I’ll take this opportunity to fill in some details about the pythons around my place. I’m talking about a Carpet Snake, or Carpet Python. These beautiful animals are not considered venomous but that doesn’t mean it’s a good experience being bitten by one. Because at the back of their mouths they have rows of razor-sharp teeth.
There’s your first problem: you’re going to bleed and bleed. But the next part is the real worry. The fragile pointed tips of those teeth often break off and get lodged under your skin when they bite you. This means tiny fragments of snake, covered with snake mouth germs, end up under your skin where they seriously don’t belong. Under those circumstances, painful, long-lasting infection is a huge potential risk.
Most of the snakes I see are harmless tree snakes. The Common Tree Snake, for example, is a gentle, timid creature. And pretty. Yes, I called a snake pretty. But what happens when I see one is that the part of my brain that registers “snake” speed-dials the part of my brain that knows about Eastern Browns, and so my first reaction is always alarm.
I’ve seen enough of them now to be better at identifying them but I still try to be careful — because a very young Eastern Brown can look very pretty indeed and might be mistaken at first glance for a tree snake. A young Eastern Brown easily has enough venom in its bite to cause serious illness or fatality. I was once even told by a snake expert that a bite from the young ones can be worse, because when they bite they tend not to let go. That gives the bite more time to envenomate you.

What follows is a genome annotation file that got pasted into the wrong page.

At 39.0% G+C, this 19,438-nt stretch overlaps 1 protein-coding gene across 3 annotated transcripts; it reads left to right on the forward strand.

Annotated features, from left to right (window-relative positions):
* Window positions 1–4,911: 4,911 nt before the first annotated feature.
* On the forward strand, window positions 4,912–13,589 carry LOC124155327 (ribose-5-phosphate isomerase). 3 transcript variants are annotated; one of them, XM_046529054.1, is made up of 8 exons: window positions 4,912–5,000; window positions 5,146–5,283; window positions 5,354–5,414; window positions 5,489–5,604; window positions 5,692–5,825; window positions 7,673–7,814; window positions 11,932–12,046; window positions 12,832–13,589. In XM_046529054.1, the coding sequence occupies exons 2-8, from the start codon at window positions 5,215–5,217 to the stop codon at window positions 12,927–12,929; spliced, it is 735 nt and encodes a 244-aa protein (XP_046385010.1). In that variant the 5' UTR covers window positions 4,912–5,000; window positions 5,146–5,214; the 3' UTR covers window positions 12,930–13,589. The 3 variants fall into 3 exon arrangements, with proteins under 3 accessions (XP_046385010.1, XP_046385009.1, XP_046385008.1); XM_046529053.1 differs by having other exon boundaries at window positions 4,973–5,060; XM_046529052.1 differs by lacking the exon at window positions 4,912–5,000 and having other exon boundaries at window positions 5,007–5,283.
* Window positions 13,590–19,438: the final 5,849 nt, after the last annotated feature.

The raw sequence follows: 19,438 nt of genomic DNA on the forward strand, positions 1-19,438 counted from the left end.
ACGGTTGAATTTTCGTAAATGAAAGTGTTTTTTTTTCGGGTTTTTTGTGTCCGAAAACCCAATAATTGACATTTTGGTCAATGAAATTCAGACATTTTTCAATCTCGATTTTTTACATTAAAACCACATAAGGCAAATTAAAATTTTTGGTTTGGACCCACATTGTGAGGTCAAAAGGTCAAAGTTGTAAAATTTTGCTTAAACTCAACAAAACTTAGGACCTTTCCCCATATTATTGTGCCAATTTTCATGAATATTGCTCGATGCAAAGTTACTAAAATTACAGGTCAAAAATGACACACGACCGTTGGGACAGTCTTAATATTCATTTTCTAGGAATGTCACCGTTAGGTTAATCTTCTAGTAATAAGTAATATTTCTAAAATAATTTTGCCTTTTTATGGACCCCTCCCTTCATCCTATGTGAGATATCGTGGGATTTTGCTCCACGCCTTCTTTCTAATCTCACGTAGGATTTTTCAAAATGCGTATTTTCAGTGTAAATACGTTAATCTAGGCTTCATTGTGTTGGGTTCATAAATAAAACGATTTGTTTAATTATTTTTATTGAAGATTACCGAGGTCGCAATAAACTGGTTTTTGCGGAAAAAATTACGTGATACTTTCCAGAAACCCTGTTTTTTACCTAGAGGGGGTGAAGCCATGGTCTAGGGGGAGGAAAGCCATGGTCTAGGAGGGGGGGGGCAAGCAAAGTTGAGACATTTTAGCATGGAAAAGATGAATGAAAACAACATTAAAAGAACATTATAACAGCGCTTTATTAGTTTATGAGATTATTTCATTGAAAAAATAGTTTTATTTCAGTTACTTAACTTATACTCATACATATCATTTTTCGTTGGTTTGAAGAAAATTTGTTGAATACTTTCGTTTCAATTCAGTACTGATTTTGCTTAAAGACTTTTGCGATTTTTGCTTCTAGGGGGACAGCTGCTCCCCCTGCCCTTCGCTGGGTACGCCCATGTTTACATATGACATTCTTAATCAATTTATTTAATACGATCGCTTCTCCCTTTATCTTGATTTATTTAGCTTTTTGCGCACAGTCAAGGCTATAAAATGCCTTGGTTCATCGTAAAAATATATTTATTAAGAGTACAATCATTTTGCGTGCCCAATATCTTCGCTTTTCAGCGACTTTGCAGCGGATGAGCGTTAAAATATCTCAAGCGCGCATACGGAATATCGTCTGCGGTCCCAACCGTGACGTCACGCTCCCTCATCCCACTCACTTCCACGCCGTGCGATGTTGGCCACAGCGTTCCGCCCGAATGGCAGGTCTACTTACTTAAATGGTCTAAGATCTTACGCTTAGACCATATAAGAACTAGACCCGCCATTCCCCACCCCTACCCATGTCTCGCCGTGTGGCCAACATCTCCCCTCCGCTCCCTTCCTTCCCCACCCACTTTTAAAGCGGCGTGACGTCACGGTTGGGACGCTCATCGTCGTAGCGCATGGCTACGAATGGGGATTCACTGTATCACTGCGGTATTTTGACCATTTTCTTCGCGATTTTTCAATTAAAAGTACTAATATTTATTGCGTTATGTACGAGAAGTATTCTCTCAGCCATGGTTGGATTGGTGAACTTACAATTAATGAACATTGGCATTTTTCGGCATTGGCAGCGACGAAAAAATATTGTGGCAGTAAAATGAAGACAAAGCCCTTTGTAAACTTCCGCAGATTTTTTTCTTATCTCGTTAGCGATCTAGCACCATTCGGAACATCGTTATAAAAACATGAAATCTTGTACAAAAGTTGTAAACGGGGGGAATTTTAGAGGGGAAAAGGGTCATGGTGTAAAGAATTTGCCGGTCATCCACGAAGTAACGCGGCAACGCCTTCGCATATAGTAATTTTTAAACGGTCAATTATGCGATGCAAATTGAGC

Eastern Brown venom is so bad it only takes a minute amount of it to kill, so it means the young ones can be very dangerous indeed. I’ve never personally met a young Eastern Brown. I’ve only read the reviews.
I’ve developed a bit of a routine for taking photos of snakes, and the method, and my bravery, varies according to how venomous the snake is. It’s amazing how much courage I have when the snake isn’t venomous. So, with the Common Tree Snakes, I might even attempt a shot with my macro (close-up) lens. With the Eastern Browns, my method of choice is to use a long telephoto lens, working from inside a car. On the opposite side of a lake. With the engine running.
The truth is, there is a lot of bravado around snakes, with people sometimes getting bitten because they think they know what they are doing. I would argue that the snakes know what they’re doing but the people not so much. The good news if you encounter a snake at your place is that you don’t have to deal with it. Snake catchers are often only a phone call away. And they know what they’re doing.
They will identify and catch the snake in a manner where no snake catchers, homeowners, snakes or laundry are harmed. And they will release the creatures in some bush nearby but far enough away to stop you from worrying about them, as required by wildlife regulations. Snakes, and you, will generally live longer that way.